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postgraduate thesis: The thermal tolerance of the bivalves Septifer virgatus and Perna viridis, and implications for marine coastal management

TitleThe thermal tolerance of the bivalves Septifer virgatus and Perna viridis, and implications for marine coastal management
Authors
Issue Date2014
PublisherThe University of Hong Kong (Pokfulam, Hong Kong)
Citation
Yu, T. [俞大雅]. (2014). The thermal tolerance of the bivalves Septifer virgatus and Perna viridis, and implications for marine coastal management. (Thesis). University of Hong Kong, Pokfulam, Hong Kong SAR. Retrieved from http://dx.doi.org/10.5353/th_b5334483
AbstractAs global climate change accelerates, there is increasing concern about how ecosystems may change as a result of biodiversity loss and species replacement. Marine bivalves are important as commercial food resources, ecosystem-engineers and invasive or fouling species. Understanding how beneficial and harmful bivalve species may respond to the changing environment will be important for marine coastal management. Given the expected speed of climate change, it is unlikely that species will have time to evolve adaptively in time, instead, they will have to tolerate environmental stressors or acclimate and vary their life history traits. Studies were conducted to compare the interspecific differences in thermal tolerance between the non-invasive bivalve Septifer virgatus and the invasive Perna viridis, to see if differential tolerance can explain the invasion success of bioinvaders. The intraspecific thermal tolerance of the invasive P. viridis was also assessed to determine how thermal tolerance may differ among populations. In the second stage of the study, by acclimating both S. virgatus and P. viridis at different temperatures, the interspecific differences in thermal acclimation capacity was tested to assess their susceptibility to climate change. As the two species are ecologically and economically important, understanding how they will respond to climate change is important to help manage fisheries and coastal resources. Results showed that S. virgatus had a higher thermal tolerance than P. viridis in the cold and dry season in Hong Kong, but after acclimation at 27°C, which is the average sea surface temperature in the hot and wet season in Hong Kong, P. viridis had significantly increased its thermal tolerance and was more tolerant than S. virgatus acclimated at the same temperature, showing this species has a high capacity for acclimation. In comparison, S. virgatus showed limited acclimation capacity. The results suggest that to conclusively determine the full potential of a species' thermal tolerance, tests have to be conducted in different seasons to take into account phenotypic plasticity. The broad thermal tolerance range and the highly flexible physiology of P. viridis may represent the hallmark of a successful invasive species, and may provide a model for success in a changing world. As invasive species are generally more stress tolerant and plastic, it is expected that global climate change will facilitate bioinvasion, and efforts to manage this will need to take into account the physiological capacities of these species.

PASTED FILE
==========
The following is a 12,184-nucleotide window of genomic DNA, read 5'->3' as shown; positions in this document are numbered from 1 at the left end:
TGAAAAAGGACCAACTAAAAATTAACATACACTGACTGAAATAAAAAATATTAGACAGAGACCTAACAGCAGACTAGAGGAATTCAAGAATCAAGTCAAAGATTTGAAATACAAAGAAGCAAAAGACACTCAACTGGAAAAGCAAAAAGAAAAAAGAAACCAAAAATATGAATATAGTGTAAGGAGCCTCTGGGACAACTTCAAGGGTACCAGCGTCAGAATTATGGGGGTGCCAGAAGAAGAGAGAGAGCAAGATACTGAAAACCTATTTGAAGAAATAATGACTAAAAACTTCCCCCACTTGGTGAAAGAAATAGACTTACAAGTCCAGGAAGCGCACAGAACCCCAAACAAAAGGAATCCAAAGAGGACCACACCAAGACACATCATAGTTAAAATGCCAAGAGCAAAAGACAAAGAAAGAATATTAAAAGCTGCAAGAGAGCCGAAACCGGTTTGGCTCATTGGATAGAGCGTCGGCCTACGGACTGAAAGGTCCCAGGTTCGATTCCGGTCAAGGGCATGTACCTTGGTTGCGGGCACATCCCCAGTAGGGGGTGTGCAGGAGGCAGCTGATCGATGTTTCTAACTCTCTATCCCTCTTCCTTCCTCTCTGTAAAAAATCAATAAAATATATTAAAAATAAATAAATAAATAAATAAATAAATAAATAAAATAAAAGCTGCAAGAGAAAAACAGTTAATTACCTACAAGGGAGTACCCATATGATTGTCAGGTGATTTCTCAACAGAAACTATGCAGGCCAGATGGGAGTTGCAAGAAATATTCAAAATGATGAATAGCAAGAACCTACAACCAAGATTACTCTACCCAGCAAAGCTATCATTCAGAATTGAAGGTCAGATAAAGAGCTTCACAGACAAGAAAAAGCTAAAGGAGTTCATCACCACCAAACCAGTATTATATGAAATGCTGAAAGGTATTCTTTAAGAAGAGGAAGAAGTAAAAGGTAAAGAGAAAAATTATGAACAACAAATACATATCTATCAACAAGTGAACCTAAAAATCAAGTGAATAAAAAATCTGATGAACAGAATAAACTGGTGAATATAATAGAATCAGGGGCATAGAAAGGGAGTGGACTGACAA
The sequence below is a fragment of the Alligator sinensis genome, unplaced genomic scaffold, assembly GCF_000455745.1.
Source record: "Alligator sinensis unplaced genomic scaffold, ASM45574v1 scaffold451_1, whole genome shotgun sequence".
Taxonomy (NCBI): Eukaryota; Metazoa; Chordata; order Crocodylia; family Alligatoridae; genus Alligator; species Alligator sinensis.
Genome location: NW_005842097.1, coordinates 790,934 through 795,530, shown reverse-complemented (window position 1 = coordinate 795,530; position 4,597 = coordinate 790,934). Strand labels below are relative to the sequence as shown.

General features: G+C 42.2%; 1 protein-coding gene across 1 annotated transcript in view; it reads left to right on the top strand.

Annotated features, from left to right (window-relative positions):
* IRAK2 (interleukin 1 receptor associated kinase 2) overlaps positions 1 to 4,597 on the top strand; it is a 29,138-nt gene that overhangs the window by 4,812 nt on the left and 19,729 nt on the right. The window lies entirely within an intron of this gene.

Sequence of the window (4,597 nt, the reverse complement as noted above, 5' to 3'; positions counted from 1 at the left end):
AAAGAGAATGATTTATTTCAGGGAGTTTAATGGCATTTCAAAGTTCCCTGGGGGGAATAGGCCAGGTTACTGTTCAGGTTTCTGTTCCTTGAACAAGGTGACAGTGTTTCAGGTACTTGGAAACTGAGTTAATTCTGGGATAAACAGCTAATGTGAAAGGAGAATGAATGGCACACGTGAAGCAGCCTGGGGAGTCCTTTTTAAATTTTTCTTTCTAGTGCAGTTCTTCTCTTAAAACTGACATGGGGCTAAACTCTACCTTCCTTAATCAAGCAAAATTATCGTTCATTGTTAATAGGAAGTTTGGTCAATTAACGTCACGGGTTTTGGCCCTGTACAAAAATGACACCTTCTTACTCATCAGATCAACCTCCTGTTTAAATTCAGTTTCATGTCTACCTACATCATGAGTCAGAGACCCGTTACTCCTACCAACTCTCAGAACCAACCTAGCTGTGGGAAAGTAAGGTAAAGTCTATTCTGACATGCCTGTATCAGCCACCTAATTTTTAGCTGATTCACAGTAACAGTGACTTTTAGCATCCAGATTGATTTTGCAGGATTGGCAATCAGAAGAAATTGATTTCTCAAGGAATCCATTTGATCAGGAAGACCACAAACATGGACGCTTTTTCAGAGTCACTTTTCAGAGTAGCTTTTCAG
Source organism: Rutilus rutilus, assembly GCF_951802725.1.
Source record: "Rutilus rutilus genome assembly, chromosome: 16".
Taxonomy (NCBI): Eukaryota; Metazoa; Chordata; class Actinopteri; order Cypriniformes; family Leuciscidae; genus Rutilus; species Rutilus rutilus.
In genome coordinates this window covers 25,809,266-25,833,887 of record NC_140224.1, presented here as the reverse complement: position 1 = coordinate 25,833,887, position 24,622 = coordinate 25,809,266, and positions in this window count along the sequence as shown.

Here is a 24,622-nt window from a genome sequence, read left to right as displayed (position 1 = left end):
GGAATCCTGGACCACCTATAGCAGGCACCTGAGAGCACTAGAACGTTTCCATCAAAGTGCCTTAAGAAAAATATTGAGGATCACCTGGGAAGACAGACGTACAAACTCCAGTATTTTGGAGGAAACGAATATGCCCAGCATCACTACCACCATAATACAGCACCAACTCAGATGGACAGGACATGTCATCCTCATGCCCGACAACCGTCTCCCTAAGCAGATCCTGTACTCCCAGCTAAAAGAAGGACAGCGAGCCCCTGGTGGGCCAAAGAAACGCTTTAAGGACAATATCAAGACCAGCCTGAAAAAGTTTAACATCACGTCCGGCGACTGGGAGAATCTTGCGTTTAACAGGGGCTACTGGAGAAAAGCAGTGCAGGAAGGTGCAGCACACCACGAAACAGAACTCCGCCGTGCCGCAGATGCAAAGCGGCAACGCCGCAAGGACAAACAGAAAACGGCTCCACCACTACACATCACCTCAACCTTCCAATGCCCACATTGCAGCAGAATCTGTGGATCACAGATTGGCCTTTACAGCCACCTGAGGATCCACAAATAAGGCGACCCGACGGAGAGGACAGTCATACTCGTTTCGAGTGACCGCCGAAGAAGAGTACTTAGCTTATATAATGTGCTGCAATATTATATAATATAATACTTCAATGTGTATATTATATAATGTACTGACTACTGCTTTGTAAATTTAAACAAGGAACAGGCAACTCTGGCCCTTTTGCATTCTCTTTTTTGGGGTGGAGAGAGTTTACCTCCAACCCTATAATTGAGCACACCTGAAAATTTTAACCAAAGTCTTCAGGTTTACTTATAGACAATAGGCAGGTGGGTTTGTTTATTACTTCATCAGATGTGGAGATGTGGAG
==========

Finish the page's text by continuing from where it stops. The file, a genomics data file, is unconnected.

DegreeMaster of Science in Environmental Management
SubjectBivalvia - Effect of temperature on - China - Hong Kong
Dept/ProgramEnvironmental Management
Persistent Identifierhttp://hdl.handle.net/10722/207640

 

DC FieldValueLanguage
dc.contributor.authorYu, Tai-nga-
dc.contributor.author俞大雅-
dc.date.accessioned2015-01-12T23:18:53Z-
dc.date.available2015-01-12T23:18:53Z-
dc.date.issued2014-